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Solid wall insulation - to breathe or not

Discussion in 'Building' started by silly_savage, 23 Jun 2019.

  1. silly_savage

    silly_savage

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    I own a 1900s Victorian end terrace. My side wall is on the boundary and adjoins 4 neighbouring plots of an adjacent road.

    On clearing out the end neighbors garden yesterday, in preparation for some minor render repairs, I noticed that it's in much worse state than I first thought in places, so will probably need to be replaced. I'm not sure whether the existing is lime or concrete, will test ASAP.

    I'd like to insulate this same wall internally, the fact it's a boundary wall pretty much puts insulating externally out of the question. For completeness, a previous owner has poured concrete floors at some point, which is causing damp problems on some internal walls, but not the one mentioned above as far as I can see.

    So my question is whether I'd be best off trying to maintain breathability in the wall, by using lime render and mineral wool insulation (considering it has no internal sub floor ventilation now) or try and seal it off to moisture with cement render and PIR insulation (preferable due to the smaller dimension) and possibly DPC injections for good measure.

    Fwiw I hope to install a whole home dehumidifier at some point to keep the air inside drier in general. At the front is the original brick facade with line mortar and at the back is a concrete block extension with concrete render on the adjacent elevation too the one mentioned above (I think).

    It's also my first post, so hello and please go easy on me ;)
     
  2. JohnD

    JohnD

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    Breathability is the water being able to escape into the outside atmosphere from the external walls. As you are planning to insulate internally, you don't need permeable insulation and it will be better without. Foil-backed plasterboard, taped at the joints, will prevent water vapour from inside the house getting into the brickwork.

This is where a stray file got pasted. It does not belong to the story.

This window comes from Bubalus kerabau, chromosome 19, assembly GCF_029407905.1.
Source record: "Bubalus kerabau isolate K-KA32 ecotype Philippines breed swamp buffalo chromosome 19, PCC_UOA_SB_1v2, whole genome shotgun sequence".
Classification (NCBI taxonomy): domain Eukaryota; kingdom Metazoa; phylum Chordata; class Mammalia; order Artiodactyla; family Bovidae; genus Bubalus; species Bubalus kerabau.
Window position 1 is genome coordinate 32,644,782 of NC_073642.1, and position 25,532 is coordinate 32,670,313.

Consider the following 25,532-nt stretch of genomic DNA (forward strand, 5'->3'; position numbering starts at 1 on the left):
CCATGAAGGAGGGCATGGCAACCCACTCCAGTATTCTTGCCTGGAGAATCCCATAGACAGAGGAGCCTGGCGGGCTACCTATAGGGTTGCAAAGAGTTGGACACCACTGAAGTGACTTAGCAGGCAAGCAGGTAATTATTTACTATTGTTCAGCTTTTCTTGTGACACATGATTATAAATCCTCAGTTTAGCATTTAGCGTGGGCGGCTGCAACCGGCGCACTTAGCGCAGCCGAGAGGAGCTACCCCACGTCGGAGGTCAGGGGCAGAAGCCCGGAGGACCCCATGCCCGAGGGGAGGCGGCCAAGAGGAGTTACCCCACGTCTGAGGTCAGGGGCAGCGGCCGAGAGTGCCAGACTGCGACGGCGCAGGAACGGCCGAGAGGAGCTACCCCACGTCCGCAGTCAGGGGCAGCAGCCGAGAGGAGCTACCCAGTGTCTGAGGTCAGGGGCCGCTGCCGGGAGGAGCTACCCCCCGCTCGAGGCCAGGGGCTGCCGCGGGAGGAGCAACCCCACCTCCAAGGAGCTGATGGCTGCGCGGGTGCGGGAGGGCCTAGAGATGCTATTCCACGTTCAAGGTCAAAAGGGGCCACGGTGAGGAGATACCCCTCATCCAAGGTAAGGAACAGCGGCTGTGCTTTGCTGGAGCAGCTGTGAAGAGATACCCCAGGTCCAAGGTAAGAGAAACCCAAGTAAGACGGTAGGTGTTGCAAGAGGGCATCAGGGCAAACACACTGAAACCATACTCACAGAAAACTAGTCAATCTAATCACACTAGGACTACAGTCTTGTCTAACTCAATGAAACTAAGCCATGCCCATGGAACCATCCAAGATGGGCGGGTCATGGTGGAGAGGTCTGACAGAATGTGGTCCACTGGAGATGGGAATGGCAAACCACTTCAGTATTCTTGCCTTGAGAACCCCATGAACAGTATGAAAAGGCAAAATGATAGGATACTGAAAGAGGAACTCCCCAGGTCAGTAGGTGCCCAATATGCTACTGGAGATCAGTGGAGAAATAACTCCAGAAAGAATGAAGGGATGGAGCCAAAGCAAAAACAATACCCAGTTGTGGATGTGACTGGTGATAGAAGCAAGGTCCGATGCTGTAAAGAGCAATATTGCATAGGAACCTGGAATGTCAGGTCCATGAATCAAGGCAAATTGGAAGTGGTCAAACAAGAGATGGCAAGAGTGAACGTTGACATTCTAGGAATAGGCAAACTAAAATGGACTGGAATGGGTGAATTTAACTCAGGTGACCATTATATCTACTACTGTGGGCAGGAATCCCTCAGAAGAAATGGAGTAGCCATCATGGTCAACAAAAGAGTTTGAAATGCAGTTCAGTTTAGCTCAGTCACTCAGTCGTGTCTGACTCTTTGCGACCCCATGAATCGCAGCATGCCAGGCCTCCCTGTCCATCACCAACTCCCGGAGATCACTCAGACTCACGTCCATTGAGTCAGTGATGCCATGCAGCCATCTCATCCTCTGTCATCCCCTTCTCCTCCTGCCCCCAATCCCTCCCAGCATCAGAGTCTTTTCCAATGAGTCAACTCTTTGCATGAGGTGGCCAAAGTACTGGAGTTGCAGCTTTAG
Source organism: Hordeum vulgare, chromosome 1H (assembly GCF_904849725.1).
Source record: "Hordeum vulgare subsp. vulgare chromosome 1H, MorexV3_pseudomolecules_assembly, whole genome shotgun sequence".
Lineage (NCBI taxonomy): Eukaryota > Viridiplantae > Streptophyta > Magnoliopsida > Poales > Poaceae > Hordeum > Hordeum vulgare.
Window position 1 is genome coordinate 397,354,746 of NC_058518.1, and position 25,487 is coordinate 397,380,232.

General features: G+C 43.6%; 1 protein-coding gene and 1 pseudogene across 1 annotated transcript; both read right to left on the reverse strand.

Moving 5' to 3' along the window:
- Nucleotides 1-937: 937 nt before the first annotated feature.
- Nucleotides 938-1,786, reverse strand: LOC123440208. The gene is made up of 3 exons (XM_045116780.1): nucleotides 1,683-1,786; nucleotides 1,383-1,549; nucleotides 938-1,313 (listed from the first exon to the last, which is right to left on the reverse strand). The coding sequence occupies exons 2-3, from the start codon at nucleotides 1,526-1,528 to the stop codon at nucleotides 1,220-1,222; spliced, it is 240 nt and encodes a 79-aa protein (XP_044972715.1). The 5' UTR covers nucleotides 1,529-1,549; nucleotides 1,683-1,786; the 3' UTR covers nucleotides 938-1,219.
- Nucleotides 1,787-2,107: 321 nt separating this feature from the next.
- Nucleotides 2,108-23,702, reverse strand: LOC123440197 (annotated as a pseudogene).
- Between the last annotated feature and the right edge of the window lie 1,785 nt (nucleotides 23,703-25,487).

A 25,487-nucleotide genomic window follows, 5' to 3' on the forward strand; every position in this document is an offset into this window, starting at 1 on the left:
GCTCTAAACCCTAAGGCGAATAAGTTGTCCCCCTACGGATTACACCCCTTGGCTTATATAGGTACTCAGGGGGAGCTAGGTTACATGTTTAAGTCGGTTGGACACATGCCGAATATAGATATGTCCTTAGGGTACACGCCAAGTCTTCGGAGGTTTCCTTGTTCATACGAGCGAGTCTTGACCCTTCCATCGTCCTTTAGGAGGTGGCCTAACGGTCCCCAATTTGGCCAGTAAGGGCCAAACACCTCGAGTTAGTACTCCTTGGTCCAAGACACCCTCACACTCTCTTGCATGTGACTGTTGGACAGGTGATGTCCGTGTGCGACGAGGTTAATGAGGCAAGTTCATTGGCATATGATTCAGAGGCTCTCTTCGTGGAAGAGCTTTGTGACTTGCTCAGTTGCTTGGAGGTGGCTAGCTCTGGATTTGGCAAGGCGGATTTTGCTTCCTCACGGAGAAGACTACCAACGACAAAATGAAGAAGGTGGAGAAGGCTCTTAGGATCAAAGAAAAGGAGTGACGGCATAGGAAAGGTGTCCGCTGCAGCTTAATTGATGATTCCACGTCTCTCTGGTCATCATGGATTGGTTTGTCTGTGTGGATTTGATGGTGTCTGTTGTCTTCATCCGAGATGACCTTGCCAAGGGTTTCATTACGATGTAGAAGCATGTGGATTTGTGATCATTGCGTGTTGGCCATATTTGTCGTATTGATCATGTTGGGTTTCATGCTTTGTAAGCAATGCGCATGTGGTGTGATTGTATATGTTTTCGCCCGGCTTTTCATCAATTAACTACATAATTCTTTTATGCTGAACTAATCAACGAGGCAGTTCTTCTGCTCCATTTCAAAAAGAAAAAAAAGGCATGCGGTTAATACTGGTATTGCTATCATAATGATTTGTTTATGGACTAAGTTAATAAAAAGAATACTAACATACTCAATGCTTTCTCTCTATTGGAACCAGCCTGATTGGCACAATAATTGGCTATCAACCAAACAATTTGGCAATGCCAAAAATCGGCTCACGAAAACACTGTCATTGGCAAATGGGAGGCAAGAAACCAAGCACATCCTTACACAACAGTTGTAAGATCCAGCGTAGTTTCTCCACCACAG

Concrete floors in old houses are often poured when persistent damp has caused the joists to rot. Often the underlying cause of damp is not addressed and the new concrete just makes it harder to find and repair.

    A house of that age normally has leaking drains, usually where the clay elbows, traps and gullies have cracked and broken, sometimes also at the sockets where lengths are joined.

    A house that age will often have a leaking mains supply pipe. This can easily be identified if you have a water meter.

    The drains for terraced houses usually run along the back, and turn towards the sewer in the road at the end of terrace and pass the end wall.

    The water pipe usually runs under the hall to the kitchen at the back.

    Unsurprisingly these are the places where damp often occurs once the leaks start.

    Chemical injections do not cure leaks. Your house was probably built with a slate DPC which, if not bridged, will last at least a thousand years.
     
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  4. silly_savage

    silly_savage

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    Hmm, I fear getting a bit sidetracked here, but the drains run towards the back of the house and the water supply runs above the slab at the side of my hallway, so I don't think they're the reason for the dampness on the internal wall. It's a 3 way junction just off middle of the slab, so I think moisture is being forced up here where it can't get out of the ground below the concrete. If there was an original DPC below the old timer floor, it would have been breached by the concrete.

    Aaanyway, re: the external wall, are you suggesting that if I maintain breathability to the outside, I don't have to worry about it on the inside? My worry is if I were to use non-breathable materials on both, then any rising moisture would have nowhere to escape to. Just want to check whether this is the case or if I'm better off trying to go all out and keep moisture out of the wall from inside, outside and below (be that via means of injected DPC or the original one)
     
  5. JohnD

    JohnD

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    yes

    it would be interesting to find out where the damp is coming from though.

    A sketch plan, and photos of the walls inside and out (right down to the ground) may help.

    A Victorian house usually has a non-cement render, but ask on the render and plaster section.
     
  6. DIYnot Local

    DIYnot Local

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